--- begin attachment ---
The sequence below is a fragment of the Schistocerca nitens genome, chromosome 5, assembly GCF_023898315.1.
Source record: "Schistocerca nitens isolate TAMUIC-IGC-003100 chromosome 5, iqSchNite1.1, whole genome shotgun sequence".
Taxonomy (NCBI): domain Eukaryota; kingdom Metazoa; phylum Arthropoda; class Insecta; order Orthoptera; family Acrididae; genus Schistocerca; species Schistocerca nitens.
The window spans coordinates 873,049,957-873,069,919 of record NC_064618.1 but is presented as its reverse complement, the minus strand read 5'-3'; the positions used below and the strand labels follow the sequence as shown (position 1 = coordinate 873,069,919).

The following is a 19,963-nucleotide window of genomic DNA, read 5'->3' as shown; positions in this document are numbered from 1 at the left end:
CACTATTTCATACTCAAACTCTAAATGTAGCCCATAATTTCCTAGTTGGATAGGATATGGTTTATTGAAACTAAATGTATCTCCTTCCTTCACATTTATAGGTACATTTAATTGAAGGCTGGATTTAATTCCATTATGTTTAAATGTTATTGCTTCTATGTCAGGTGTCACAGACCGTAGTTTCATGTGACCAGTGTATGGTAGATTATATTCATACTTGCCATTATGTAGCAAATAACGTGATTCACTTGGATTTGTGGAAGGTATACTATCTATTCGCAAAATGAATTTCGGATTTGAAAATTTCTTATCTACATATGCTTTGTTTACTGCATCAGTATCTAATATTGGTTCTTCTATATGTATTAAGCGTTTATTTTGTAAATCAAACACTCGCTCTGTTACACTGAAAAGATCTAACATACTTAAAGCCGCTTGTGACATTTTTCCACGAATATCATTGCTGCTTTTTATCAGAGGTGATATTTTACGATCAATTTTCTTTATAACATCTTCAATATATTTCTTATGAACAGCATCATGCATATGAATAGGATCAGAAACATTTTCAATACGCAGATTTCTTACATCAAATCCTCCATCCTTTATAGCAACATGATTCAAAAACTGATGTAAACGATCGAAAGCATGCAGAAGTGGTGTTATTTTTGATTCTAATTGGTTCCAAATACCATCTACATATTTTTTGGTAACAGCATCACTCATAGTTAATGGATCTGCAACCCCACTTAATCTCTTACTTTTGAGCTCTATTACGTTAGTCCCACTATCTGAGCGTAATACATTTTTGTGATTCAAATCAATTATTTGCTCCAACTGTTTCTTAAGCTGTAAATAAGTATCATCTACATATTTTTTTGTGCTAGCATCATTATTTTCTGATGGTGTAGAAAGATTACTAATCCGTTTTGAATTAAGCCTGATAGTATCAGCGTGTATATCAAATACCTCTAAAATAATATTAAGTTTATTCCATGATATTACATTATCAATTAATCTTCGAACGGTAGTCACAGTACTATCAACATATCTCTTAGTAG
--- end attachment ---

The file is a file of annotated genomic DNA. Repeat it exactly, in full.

The sequence below is a fragment of the Schistocerca nitens genome, chromosome 5, assembly GCF_023898315.1.
Source record: "Schistocerca nitens isolate TAMUIC-IGC-003100 chromosome 5, iqSchNite1.1, whole genome shotgun sequence".
Taxonomy (NCBI): domain Eukaryota; kingdom Metazoa; phylum Arthropoda; class Insecta; order Orthoptera; family Acrididae; genus Schistocerca; species Schistocerca nitens.
The window spans coordinates 873,049,957-873,069,919 of record NC_064618.1 but is presented as its reverse complement, the minus strand read 5'-3'; the positions used below and the strand labels follow the sequence as shown (position 1 = coordinate 873,069,919).

The following is a 19,963-nucleotide window of genomic DNA, read 5'->3' as shown; positions in this document are numbered from 1 at the left end:
CACTATTTCATACTCAAACTCTAAATGTAGCCCATAATTTCCTAGTTGGATAGGATATGGTTTATTGAAACTAAATGTATCTCCTTCCTTCACATTTATAGGTACATTTAATTGAAGGCTGGATTTAATTCCATTATGTTTAAATGTTATTGCTTCTATGTCAGGTGTCACAGACCGTAGTTTCATGTGACCAGTGTATGGTAGATTATATTCATACTTGCCATTATGTAGCAAATAACGTGATTCACTTGGATTTGTGGAAGGTATACTATCTATTCGCAAAATGAATTTCGGATTTGAAAATTTCTTATCTACATATGCTTTGTTTACTGCATCAGTATCTAATATTGGTTCTTCTATATGTATTAAGCGTTTATTTTGTAAATCAAACACTCGCTCTGTTACACTGAAAAGATCTAACATACTTAAAGCCGCTTGTGACATTTTTCCACGAATATCATTGCTGCTTTTTATCAGAGGTGATATTTTACGATCAATTTTCTTTATAACATCTTCAATATATTTCTTATGAACAGCATCATGCATATGAATAGGATCAGAAACATTTTCAATACGCAGATTTCTTACATCAAATCCTCCATCCTTTATAGCAACATGATTCAAAAACTGATGTAAACGATCGAAAGCATGCAGAAGTGGTGTTATTTTTGATTCTAATTGGTTCCAAATACCATCTACATATTTTTTGGTAACAGCATCACTCATAGTTAATGGATCTGCAACCCCACTTAATCTCTTACTTTTGAGCTCTATTACGTTAGTCCCACTATCTGAGCGTAATACATTTTTGTGATTCAAATCAATTATTTGCTCCAACTGTTTCTTAAGCTGTAAATAAGTATCATCTACATATTTTTTTGTGCTAGCATCATTATTTTCTGATGGTGTAGAAAGATTACTAATCCGTTTTGAATTAAGCCTGATAGTATCAGCGTGTATATCAAATACCTCTAAAATAATATTAAGTTTATTCCATGATATTACATTATCAATTAATCTTCGAACGGTAGTCACAGTACTATCAACATATCTCTTAGTAG